Yoga sessions, French lessons and a contemporary art exhibition are just some of the reasons making Bubbles Laundrette stand out from the crowd.
The Quarry Hill Road business has become a true cultural community hub with a difference over the past few years, earning it national, and even international headlines.
Owner Claire Orme said: “I just felt that we could make a laundrette a bit more fun, somewhere people of all ages and backgrounds could come in, get their washing done and get to meet other people.”
Claire, who runs Bubbles alongside her work as a reflexologist, has been organising an ever growing list of events at the laundrette with help from her husband Chris.
Their ambitious range of activities has included everything from blues gigs, VE day celebrations, to hosting specialist talks on dementia. The next project is a themed dining experience.
Launderette customers are also guaranteed a warm welcome, and, if they want, can put their feet up, read one of the many books on offer or tackle a jigsaw to make the usual mundane task of doing the washing into much less of a chore.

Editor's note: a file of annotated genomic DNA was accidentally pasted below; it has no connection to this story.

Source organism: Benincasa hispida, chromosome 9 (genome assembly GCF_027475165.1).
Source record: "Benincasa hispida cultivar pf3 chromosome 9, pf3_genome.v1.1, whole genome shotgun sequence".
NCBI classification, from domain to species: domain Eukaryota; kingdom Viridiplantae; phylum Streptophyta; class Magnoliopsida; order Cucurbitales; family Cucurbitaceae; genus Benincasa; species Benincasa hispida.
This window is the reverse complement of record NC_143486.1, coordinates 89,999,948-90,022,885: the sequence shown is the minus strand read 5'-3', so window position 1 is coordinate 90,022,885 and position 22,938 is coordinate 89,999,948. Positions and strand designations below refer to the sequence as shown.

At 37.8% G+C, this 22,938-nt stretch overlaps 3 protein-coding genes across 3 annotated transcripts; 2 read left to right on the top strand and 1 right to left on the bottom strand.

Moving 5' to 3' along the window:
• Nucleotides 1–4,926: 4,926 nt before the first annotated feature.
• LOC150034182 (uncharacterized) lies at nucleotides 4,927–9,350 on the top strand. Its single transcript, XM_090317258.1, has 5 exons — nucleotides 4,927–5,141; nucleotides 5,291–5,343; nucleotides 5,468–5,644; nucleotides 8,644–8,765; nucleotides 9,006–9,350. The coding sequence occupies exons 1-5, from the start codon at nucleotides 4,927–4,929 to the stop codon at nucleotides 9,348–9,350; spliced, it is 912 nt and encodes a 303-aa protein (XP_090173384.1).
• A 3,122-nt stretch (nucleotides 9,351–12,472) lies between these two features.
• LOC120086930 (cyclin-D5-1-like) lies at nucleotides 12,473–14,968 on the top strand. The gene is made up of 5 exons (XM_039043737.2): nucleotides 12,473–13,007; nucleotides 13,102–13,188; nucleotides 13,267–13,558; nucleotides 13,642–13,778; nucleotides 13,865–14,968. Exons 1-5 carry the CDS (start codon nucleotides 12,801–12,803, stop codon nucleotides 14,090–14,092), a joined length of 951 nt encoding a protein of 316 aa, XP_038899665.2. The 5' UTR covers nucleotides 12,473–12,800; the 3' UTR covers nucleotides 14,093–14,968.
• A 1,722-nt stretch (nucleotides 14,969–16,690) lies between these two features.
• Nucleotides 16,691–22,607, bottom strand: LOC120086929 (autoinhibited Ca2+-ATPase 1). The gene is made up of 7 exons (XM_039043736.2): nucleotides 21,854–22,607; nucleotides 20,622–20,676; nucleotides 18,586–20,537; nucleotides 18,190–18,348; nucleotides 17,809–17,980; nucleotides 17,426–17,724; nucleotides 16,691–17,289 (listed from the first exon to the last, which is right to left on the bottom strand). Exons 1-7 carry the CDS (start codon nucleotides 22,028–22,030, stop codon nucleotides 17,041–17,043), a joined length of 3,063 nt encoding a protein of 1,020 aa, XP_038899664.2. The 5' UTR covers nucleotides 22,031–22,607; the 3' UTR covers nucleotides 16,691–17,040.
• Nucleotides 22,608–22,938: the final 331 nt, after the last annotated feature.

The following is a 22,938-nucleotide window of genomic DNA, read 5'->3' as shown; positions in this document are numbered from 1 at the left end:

Claire added: “It’s the people side of the business that I really like. There’s a good atmosphere and you’ll get an 80-year-old chatting away to a youngster.
“We have quite a few commuters coming in to use our services, which is why we open at 8am so they can come in before taking the train. We are open till 8pm, so they can pick up their clothes on their return.”
Among those making full use of the venue is local artist Laura Porter, who is staging a 37 Degree Cycle exhibition at Bubbles.
The Middlesex University Fine Arts graduate held a private viewing event at Bubbles last month, with proceeds going towards Pepenbury, a Kent charity offering care and workshops for children and adults with learning difficulties.
Laura said: “I’ve mainly specialised in site-specific work, and I just thought it was an unusual place to have an exhibition, away from the ‘white cube room’ that everyone normally associates with modern art.
“There are elements of sculpture as part of the exhibition, and I’ve used wax to help mould clothes into the shapes of people, as well as chrome paint so that they look like the washing machines that are there. I haven’t seen too many grass roots arts events happen here in Tonbridge, but I think that is starting to change now with venues like this.”